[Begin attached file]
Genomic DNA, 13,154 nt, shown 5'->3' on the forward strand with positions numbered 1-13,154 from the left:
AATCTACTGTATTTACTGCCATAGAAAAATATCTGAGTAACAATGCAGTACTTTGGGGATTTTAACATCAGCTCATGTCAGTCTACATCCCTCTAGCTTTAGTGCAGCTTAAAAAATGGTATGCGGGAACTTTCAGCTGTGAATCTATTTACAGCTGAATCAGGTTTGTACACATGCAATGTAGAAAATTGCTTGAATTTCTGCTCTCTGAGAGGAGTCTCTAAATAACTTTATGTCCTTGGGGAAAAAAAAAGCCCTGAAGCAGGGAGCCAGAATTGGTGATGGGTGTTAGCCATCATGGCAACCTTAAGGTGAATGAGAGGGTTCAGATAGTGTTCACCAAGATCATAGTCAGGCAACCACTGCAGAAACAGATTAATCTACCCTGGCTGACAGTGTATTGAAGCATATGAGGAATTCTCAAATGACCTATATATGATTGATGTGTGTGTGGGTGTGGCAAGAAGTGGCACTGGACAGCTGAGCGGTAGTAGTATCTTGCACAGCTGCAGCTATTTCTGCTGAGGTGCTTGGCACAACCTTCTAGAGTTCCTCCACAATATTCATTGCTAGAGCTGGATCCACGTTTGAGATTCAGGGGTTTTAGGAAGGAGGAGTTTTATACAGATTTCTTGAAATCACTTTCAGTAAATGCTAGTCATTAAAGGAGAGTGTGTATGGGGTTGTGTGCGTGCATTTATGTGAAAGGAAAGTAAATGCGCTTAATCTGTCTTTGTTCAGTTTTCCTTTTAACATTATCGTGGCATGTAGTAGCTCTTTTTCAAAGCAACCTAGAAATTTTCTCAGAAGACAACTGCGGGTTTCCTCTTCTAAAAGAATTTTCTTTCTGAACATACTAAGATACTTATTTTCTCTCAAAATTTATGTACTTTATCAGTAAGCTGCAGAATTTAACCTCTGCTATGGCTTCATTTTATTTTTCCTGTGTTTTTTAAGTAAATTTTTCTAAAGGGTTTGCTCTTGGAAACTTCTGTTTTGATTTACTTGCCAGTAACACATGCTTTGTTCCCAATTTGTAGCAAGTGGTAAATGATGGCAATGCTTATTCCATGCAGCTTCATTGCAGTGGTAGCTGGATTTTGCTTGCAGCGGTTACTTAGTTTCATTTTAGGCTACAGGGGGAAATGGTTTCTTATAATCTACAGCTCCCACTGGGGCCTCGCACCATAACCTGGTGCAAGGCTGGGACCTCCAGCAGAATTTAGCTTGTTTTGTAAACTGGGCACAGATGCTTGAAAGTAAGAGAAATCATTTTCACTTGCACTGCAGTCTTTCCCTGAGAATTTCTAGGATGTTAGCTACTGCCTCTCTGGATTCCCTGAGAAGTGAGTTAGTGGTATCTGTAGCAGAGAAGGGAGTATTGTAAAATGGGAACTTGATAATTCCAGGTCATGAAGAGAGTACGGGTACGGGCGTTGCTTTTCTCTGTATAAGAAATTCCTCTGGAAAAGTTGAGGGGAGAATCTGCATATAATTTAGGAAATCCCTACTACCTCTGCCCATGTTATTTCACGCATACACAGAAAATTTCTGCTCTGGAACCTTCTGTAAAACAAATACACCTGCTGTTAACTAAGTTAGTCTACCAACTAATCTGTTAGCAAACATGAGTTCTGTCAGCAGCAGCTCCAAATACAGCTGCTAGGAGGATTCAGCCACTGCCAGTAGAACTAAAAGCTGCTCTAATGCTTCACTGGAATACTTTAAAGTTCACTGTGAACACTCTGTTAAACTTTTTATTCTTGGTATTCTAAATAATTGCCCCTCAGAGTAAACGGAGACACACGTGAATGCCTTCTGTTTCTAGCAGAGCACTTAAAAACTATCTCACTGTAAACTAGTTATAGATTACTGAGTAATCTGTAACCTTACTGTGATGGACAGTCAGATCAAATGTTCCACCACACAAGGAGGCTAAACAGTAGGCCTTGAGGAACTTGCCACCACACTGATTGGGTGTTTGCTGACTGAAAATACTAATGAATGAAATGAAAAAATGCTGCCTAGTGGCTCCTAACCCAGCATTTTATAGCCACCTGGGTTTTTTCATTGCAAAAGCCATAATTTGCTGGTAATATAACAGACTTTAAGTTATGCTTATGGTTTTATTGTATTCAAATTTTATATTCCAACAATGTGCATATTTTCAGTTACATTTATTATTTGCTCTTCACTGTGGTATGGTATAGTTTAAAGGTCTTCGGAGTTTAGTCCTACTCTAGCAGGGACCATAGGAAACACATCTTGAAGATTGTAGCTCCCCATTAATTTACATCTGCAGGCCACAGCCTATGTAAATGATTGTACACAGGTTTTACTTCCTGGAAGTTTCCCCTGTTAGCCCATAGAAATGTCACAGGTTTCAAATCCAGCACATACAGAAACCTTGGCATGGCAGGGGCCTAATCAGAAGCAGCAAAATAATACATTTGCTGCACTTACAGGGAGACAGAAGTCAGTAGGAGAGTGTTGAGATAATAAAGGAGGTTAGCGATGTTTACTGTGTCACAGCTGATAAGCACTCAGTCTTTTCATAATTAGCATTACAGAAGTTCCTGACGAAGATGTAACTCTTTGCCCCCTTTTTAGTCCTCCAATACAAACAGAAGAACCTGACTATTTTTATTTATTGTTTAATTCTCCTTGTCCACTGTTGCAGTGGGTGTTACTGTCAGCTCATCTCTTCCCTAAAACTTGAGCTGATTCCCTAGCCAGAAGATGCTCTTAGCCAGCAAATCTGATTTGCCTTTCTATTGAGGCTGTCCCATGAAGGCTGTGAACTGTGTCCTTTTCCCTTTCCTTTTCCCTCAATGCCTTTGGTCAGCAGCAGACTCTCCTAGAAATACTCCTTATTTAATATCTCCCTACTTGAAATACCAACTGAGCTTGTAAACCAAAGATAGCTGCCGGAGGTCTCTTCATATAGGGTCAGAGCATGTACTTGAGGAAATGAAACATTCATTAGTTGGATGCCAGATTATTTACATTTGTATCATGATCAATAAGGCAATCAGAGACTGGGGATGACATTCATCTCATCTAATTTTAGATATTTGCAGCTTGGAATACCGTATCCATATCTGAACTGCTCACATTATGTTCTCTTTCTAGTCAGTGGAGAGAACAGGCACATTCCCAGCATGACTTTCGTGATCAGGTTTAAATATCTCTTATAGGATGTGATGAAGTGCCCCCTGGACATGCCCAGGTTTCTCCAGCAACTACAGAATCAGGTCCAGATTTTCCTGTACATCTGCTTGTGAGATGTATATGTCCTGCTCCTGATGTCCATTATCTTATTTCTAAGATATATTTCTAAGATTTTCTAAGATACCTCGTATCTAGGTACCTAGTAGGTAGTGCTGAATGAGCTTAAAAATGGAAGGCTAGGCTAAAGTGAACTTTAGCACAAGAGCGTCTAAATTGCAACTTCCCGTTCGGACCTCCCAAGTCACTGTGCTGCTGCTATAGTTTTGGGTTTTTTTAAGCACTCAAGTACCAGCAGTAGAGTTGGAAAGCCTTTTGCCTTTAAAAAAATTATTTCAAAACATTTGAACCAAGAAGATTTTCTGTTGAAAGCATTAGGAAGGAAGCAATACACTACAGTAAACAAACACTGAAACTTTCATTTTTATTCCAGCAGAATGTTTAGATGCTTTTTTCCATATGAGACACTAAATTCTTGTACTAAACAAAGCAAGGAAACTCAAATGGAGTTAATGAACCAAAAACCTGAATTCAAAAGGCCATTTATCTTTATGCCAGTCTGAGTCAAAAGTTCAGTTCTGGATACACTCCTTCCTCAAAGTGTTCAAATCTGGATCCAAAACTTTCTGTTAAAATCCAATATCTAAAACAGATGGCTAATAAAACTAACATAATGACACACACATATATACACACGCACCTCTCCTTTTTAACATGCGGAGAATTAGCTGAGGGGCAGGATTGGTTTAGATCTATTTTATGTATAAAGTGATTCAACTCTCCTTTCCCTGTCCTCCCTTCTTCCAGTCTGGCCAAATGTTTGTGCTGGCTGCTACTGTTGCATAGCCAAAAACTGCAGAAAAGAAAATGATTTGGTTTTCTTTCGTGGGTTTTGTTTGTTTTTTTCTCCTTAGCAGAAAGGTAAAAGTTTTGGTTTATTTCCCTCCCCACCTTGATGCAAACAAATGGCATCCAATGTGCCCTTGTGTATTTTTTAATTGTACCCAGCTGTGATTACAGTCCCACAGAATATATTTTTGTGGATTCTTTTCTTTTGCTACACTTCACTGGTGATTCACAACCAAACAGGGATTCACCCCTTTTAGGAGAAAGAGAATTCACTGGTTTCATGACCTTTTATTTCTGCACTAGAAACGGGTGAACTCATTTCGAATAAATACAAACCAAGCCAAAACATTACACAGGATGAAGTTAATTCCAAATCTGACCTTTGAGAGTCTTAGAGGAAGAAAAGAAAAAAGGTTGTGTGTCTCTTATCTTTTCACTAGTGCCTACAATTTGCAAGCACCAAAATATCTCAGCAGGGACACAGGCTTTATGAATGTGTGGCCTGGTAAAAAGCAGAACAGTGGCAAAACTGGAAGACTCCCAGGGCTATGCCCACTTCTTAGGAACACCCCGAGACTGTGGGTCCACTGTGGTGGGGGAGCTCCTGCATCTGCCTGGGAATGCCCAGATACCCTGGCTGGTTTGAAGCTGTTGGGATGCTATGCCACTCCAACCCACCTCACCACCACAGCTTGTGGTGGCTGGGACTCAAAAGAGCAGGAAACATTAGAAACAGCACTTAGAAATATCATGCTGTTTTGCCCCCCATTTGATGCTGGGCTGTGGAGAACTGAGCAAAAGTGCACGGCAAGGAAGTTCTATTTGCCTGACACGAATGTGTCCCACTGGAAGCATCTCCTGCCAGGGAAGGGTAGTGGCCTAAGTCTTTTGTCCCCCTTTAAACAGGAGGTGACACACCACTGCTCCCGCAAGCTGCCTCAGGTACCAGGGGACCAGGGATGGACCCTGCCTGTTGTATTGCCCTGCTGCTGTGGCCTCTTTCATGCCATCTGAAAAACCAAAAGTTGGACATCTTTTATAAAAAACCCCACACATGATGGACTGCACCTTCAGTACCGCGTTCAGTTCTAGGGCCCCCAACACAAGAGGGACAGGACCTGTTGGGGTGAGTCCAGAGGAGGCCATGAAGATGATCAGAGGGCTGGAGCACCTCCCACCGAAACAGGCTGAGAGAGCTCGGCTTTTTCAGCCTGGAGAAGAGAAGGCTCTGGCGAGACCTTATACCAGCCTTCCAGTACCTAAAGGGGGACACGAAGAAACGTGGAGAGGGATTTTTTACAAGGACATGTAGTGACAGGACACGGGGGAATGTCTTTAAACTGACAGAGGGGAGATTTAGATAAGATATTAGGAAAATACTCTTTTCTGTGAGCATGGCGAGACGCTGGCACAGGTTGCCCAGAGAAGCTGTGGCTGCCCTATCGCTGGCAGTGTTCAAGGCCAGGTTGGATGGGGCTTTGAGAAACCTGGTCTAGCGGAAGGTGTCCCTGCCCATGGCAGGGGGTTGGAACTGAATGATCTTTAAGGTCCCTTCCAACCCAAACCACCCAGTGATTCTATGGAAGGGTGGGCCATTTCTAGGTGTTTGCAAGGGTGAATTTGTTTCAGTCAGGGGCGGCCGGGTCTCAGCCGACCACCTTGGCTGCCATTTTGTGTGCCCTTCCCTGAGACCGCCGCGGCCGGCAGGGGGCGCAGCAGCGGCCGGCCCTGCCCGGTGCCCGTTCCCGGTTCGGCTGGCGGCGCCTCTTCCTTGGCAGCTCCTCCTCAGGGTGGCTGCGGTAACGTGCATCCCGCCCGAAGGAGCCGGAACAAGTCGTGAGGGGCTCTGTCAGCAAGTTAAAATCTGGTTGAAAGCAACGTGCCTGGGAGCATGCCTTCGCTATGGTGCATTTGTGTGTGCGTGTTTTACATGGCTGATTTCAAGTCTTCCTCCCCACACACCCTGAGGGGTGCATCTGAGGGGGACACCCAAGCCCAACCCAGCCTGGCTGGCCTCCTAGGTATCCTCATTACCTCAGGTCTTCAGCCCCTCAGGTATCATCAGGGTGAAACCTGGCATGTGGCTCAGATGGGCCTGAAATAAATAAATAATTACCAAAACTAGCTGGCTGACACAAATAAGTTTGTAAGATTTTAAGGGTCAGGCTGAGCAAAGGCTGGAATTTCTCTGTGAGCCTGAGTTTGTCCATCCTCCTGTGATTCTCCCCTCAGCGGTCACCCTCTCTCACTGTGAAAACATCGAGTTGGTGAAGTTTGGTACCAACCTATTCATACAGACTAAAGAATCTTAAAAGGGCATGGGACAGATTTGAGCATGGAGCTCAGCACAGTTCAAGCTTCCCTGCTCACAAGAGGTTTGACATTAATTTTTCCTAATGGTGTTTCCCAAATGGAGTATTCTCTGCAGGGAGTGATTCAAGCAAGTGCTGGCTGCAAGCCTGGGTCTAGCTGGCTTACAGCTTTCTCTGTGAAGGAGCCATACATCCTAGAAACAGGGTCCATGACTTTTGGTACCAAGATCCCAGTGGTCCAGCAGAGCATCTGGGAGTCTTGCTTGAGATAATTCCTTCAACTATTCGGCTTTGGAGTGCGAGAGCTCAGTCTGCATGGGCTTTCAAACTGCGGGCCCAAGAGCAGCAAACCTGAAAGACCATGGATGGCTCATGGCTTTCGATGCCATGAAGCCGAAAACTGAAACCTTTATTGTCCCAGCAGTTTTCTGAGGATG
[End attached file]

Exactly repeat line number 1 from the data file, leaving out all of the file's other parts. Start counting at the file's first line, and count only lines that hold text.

Genomic DNA, 13,154 nt, shown 5'->3' on the forward strand with positions numbered 1-13,154 from the left: